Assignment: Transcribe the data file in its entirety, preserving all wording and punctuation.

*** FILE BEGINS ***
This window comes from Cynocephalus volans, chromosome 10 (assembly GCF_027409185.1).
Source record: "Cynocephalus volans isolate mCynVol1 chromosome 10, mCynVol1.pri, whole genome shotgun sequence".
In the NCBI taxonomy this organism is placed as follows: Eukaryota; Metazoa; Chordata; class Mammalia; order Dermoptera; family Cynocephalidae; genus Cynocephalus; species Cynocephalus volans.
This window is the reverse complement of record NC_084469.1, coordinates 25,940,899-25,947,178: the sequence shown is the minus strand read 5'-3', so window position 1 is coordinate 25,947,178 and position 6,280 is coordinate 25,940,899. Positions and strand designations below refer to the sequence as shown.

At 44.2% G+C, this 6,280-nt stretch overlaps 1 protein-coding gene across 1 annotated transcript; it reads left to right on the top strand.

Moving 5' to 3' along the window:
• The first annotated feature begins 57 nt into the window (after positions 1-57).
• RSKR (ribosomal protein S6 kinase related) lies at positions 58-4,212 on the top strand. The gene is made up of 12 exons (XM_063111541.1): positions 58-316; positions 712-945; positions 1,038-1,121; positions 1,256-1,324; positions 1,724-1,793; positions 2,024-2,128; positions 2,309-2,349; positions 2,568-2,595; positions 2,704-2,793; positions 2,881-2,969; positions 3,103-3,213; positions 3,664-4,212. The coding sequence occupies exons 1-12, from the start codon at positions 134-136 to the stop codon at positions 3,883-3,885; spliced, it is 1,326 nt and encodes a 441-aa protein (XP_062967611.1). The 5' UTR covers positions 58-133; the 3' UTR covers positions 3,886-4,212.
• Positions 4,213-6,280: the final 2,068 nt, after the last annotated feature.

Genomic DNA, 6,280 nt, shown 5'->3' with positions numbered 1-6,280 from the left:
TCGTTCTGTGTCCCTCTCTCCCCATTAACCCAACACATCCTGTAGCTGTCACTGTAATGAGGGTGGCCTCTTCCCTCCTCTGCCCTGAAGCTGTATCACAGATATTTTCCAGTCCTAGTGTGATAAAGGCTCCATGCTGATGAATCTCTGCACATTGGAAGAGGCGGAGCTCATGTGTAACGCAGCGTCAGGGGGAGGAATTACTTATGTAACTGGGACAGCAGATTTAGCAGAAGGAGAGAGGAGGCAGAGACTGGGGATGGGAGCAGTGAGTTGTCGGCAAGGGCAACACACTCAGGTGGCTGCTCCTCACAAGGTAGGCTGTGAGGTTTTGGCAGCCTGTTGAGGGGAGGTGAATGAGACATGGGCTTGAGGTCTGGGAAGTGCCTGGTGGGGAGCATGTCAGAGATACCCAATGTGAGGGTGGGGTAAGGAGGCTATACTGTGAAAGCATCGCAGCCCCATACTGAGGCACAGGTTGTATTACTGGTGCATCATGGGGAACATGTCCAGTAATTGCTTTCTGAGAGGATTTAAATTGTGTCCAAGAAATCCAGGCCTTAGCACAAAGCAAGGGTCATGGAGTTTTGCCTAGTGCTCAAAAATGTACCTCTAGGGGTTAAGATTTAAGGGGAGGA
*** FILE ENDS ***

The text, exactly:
This window comes from Cynocephalus volans, chromosome 10 (assembly GCF_027409185.1).
Source record: "Cynocephalus volans isolate mCynVol1 chromosome 10, mCynVol1.pri, whole genome shotgun sequence".
In the NCBI taxonomy this organism is placed as follows: Eukaryota; Metazoa; Chordata; class Mammalia; order Dermoptera; family Cynocephalidae; genus Cynocephalus; species Cynocephalus volans.
This window is the reverse complement of record NC_084469.1, coordinates 25,940,899-25,947,178: the sequence shown is the minus strand read 5'-3', so window position 1 is coordinate 25,947,178 and position 6,280 is coordinate 25,940,899. Positions and strand designations below refer to the sequence as shown.

At 44.2% G+C, this 6,280-nt stretch overlaps 1 protein-coding gene across 1 annotated transcript; it reads left to right on the top strand.

Moving 5' to 3' along the window:
• The first annotated feature begins 57 nt into the window (after positions 1-57).
• RSKR (ribosomal protein S6 kinase related) lies at positions 58-4,212 on the top strand. The gene is made up of 12 exons (XM_063111541.1): positions 58-316; positions 712-945; positions 1,038-1,121; positions 1,256-1,324; positions 1,724-1,793; positions 2,024-2,128; positions 2,309-2,349; positions 2,568-2,595; positions 2,704-2,793; positions 2,881-2,969; positions 3,103-3,213; positions 3,664-4,212. The coding sequence occupies exons 1-12, from the start codon at positions 134-136 to the stop codon at positions 3,883-3,885; spliced, it is 1,326 nt and encodes a 441-aa protein (XP_062967611.1). The 5' UTR covers positions 58-133; the 3' UTR covers positions 3,886-4,212.
• Positions 4,213-6,280: the final 2,068 nt, after the last annotated feature.

Genomic DNA, 6,280 nt, shown 5'->3' with positions numbered 1-6,280 from the left:
TCGTTCTGTGTCCCTCTCTCCCCATTAACCCAACACATCCTGTAGCTGTCACTGTAATGAGGGTGGCCTCTTCCCTCCTCTGCCCTGAAGCTGTATCACAGATATTTTCCAGTCCTAGTGTGATAAAGGCTCCATGCTGATGAATCTCTGCACATTGGAAGAGGCGGAGCTCATGTGTAACGCAGCGTCAGGGGGAGGAATTACTTATGTAACTGGGACAGCAGATTTAGCAGAAGGAGAGAGGAGGCAGAGACTGGGGATGGGAGCAGTGAGTTGTCGGCAAGGGCAACACACTCAGGTGGCTGCTCCTCACAAGGTAGGCTGTGAGGTTTTGGCAGCCTGTTGAGGGGAGGTGAATGAGACATGGGCTTGAGGTCTGGGAAGTGCCTGGTGGGGAGCATGTCAGAGATACCCAATGTGAGGGTGGGGTAAGGAGGCTATACTGTGAAAGCATCGCAGCCCCATACTGAGGCACAGGTTGTATTACTGGTGCATCATGGGGAACATGTCCAGTAATTGCTTTCTGAGAGGATTTAAATTGTGTCCAAGAAATCCAGGCCTTAGCACAAAGCAAGGGTCATGGAGTTTTGCCTAGTGCTCAAAAATGTACCTCTAGGGGTTAAGATTTAAGGGGAGGA